The next hostel I’m going to review is the Base hostel on Magnetic Island. I stayed at two Base hostels during my time in Australia, and they seem to be present pretty much everywhere you find backpackers.
After a week spent in Airlie Beach and the Whitsunday Islands, I decided to head to Magnetic Island for a few days. I had very little idea of what to expect, which seemed to be a recurring pattern on my travels. I’d only heard a few things about the place really, mainly that there were plenty of jobs on the island (false), and that there was plenty of beautiful scenery and hiking trails (true).
Off the back of these recommendations, I booked a four night stay at the Base hostel (one of only two hostels on the island apparently). Sadly, it seemed a couple of days too long – a problem I discussed in a previous post.
Having got the ferry over from Townsville which took around 20 minutes and cost a cool $34 for a return ticket, I was greeted by a sign at the terminal which basically said: “Get the left bus for Base, and the right bus for the other hostel”. Simple enough.
The bus seemed to take the long route around the island, which took about 15 minutes. On the way, I was shocked at how little there seemed to be. I think we passed a school, a load of houses and a supermarket on the 15 minute journey. For this reason, it’s pretty hard to judge the location of the Base hostel. In other words, there doesn’t really seem to be much to be close to. We did, however, have a small, overpriced convenience store and bottle shop about a ten minute walk away, and a larger, more reasonably priced supermarket about a 20 minute walk away. The hostel was also directly on the beach front, which is always nice.
It’s important to point out just how small Magnetic Island is. Me and a couple of roommates pretty much walked from one side of the island to the other one day (and got the bus back – it’s not THAT small), which only took us a couple of hours including a few stops for a dip in some of the islands lovely coves.
I quickly discovered that you kind of know what you’re getting with a Base hostel. They’re big, well kitted out and are popular for a reason. There’s always a bar and plenty of socialising areas which make them the ideal choice for solo travellers. The downside to this, as I mentioned with my review of the hostel I stayed in Brisbane, is that you can’t bring your own booze on-site and are forced to pay over the odds for the bar. We did, however, buy a few bottles from the shop and sit on the beach with them as the sun went down.
There was a swimming pool which was an absolute sun trap as well as a place to rent snorkelling and diving equipment, which I thought was pretty cool if that’s your sort of thing. I also made good use of the hammocks when they were free and fell asleep quite a few times only to be rudely awoken by the local birds (of the avian variety sadly) or the noises coming from the often cramped nearby kitchen.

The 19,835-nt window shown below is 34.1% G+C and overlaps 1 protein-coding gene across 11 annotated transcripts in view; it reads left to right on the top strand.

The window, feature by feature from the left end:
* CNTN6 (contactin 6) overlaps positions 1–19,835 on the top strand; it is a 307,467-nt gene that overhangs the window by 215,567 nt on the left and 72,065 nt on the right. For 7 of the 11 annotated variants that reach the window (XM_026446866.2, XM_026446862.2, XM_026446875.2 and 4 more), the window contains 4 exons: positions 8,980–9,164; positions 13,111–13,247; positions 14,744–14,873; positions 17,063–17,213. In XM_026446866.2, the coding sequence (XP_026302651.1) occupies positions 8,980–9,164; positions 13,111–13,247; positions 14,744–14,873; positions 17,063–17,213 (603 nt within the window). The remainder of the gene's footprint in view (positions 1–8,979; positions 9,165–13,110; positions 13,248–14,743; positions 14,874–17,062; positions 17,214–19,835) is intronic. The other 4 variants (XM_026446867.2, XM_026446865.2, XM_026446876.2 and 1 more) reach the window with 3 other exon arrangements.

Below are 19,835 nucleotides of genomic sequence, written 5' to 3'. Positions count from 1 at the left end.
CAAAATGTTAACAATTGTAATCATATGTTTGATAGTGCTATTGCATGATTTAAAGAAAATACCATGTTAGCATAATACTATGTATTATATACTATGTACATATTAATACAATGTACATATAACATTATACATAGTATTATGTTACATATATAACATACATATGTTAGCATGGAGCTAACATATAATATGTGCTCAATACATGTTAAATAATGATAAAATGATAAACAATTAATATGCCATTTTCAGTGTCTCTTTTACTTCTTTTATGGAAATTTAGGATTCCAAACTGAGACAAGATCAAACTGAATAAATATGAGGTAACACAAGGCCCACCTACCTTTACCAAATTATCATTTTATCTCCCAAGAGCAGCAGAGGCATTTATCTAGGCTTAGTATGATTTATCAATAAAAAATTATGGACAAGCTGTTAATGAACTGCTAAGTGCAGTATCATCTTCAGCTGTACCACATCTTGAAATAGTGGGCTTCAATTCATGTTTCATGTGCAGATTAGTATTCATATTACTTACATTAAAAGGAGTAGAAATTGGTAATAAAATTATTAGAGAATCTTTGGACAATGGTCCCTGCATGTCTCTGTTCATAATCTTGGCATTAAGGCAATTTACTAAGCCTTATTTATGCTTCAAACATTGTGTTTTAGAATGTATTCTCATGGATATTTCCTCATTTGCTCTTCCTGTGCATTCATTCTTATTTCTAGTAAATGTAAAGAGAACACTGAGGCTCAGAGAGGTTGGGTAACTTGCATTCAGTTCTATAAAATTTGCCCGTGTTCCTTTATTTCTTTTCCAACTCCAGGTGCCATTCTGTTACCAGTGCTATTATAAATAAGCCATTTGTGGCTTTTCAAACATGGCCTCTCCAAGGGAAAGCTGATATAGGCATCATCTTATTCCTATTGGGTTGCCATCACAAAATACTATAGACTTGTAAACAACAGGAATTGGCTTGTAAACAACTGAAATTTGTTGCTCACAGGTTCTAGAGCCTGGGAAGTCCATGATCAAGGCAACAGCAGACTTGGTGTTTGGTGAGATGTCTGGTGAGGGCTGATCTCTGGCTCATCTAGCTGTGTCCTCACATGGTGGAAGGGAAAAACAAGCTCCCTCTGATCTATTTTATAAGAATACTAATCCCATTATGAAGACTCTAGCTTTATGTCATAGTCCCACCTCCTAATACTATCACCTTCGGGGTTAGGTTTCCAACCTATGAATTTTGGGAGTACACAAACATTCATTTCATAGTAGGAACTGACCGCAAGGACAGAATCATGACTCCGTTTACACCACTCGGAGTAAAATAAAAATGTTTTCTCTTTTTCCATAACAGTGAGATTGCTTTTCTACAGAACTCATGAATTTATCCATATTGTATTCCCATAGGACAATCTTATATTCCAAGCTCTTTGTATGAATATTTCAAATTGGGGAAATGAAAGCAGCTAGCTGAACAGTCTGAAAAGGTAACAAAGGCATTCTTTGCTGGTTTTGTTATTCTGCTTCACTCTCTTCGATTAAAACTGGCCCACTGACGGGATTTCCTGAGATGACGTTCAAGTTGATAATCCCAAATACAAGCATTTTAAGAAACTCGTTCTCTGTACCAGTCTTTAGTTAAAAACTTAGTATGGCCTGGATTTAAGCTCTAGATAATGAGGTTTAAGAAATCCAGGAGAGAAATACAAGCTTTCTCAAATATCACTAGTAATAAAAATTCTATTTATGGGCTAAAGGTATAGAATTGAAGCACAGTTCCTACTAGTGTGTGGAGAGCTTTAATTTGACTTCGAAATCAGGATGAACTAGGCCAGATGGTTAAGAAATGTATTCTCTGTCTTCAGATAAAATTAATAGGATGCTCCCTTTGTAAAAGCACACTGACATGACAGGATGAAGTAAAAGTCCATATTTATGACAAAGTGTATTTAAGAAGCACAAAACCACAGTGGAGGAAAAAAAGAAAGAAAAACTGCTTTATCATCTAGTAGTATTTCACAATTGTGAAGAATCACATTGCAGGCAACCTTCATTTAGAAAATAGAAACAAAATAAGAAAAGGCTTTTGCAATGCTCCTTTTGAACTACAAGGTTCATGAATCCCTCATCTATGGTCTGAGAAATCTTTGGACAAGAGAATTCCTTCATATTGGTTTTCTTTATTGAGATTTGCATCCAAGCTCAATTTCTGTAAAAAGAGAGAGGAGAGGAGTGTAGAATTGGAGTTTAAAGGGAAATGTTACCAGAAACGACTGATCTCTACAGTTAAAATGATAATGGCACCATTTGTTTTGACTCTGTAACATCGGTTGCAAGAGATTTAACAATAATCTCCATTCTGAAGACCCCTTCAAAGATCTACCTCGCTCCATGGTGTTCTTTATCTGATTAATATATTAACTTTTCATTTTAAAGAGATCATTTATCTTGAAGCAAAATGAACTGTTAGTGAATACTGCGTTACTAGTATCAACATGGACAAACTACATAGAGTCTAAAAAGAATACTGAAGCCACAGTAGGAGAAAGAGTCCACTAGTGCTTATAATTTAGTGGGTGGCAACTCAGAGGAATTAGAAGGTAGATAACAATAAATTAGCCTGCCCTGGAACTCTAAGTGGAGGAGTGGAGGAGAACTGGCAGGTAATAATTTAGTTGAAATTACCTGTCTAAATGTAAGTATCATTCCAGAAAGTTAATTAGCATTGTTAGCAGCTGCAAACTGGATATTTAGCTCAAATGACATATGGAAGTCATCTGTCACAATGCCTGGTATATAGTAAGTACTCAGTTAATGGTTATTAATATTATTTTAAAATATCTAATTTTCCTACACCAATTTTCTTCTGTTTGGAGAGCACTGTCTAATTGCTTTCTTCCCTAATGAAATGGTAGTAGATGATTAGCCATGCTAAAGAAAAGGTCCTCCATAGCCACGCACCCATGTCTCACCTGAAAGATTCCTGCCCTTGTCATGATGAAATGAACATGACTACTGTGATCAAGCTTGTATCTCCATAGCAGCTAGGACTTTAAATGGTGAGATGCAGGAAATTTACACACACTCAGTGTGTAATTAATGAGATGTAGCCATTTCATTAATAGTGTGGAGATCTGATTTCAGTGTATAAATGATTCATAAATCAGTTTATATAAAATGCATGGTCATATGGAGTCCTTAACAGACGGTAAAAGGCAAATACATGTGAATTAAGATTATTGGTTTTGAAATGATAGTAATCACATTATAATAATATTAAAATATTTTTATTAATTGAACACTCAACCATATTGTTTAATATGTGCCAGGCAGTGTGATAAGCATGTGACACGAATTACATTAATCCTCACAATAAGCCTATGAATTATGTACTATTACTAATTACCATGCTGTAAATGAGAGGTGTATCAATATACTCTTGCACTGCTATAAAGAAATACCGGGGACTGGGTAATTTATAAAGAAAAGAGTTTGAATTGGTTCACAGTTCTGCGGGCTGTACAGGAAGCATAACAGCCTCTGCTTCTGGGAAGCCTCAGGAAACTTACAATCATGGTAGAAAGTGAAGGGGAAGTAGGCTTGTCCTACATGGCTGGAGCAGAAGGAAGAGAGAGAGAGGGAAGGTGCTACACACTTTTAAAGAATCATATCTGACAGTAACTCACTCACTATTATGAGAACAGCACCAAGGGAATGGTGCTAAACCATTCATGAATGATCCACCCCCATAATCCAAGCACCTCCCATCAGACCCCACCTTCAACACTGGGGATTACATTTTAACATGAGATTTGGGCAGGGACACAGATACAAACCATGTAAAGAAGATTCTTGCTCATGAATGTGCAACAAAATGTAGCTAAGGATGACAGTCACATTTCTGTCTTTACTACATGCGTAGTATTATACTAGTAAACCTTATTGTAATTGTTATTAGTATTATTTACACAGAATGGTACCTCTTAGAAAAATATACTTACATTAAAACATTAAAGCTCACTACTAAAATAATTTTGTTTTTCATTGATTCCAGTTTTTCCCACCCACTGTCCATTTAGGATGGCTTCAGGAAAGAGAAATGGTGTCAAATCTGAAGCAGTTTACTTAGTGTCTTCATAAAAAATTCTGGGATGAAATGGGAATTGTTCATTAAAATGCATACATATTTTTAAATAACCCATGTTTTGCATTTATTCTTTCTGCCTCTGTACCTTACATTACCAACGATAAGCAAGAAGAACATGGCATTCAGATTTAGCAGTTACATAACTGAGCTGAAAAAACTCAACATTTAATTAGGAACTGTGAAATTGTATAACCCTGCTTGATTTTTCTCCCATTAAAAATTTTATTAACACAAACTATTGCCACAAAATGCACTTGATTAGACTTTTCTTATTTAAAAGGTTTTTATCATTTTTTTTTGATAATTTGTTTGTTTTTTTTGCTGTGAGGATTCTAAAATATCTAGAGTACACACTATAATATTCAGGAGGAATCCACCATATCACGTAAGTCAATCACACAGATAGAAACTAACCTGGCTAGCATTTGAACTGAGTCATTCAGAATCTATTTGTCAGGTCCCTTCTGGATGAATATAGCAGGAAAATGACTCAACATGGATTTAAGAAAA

One thing I was very disappointed with however, was my room. I had initially paid for a bed in an eight-bed dorm, and upon arrival was told that I’d been upgraded to a six-bedder. After my upgrade in Airlie Beach, I was starting to think I was on something of a roll. However, when I actually got to my room I found it was less a “room”, and more a storage unit that you see at shipyards.
Now I’m not too much of a snob, and as long as I can sleep and feel my belongings are safe I don’t really care about the appearance of a room. However, in the mucky portakabin I’d been assigned there were two plug sockets between six people, the world’s loudest squeaking beds and a rattling fan. Not the most convenient when you’re trying to get some shut-eye.
This was the first hostel I stayed at which didn’t have free WiFi, which was a bit of a pain and most certainly a first world problem. I think it cost $4 for 24 hours, which isn’t extortionate but can be an inconvenience on a backpacker budget.
One of the main perks of a Base hostel is that there’s always something going on to get people socialising. There are nights run by the hostel such as “Boozy Bingo”, “Bar Wars” and many other puntastic events with good prizes. With there being very few drinking establishments on Magnetic Island (I can only really remember a couple), it’s obviously a really big deal to make sure the hostel has a good atmosphere.
Bar Wars in particular is a good laugh, as you get into teams and compete in a series of challenges against others. I happened to turn up late and got dragged into a game which involved getting stark-bollock naked and lying down on the floor to see which team could make the biggest naked line. The team I joined happened to win this game, and I can’t help but feel I played an integral part with my 5ft7 frame.
Base Magnetic Island also puts on regular “full moon parties” on the beach in front of the hostel based on the ones in Thailand, but unfortunately I wasn’t around for one.
From what I gather, Base hostels on the whole tend to be on the pricey side. Add to that the fact that this particular hostel was one of only two on the island then you’re going to find yourself paying a little more than you’d like. I think I paid around $28 for my eight bed dorm (before the upgrade) which as you can tell, I wasn’t exactly impressed with. Coupled with the expensive bar, you have quite a dear stay here. Perhaps another reason to only do a night or two.
Overall I’d recommend a stay on Magnetic Island for two nights. There is a lot of walking to do and it can be a nice chill out place to gather your thoughts. The fact there are only two hostels on the island means you might have no choice but to stay at Base, but that’s not necessarily a bad thing. It’s a good place to meet people and relax in a picturesque location, but not exactly anything to write home about.
Oh by the way, the other hostel has a koala sanctuary…so maybe let that influence your decision!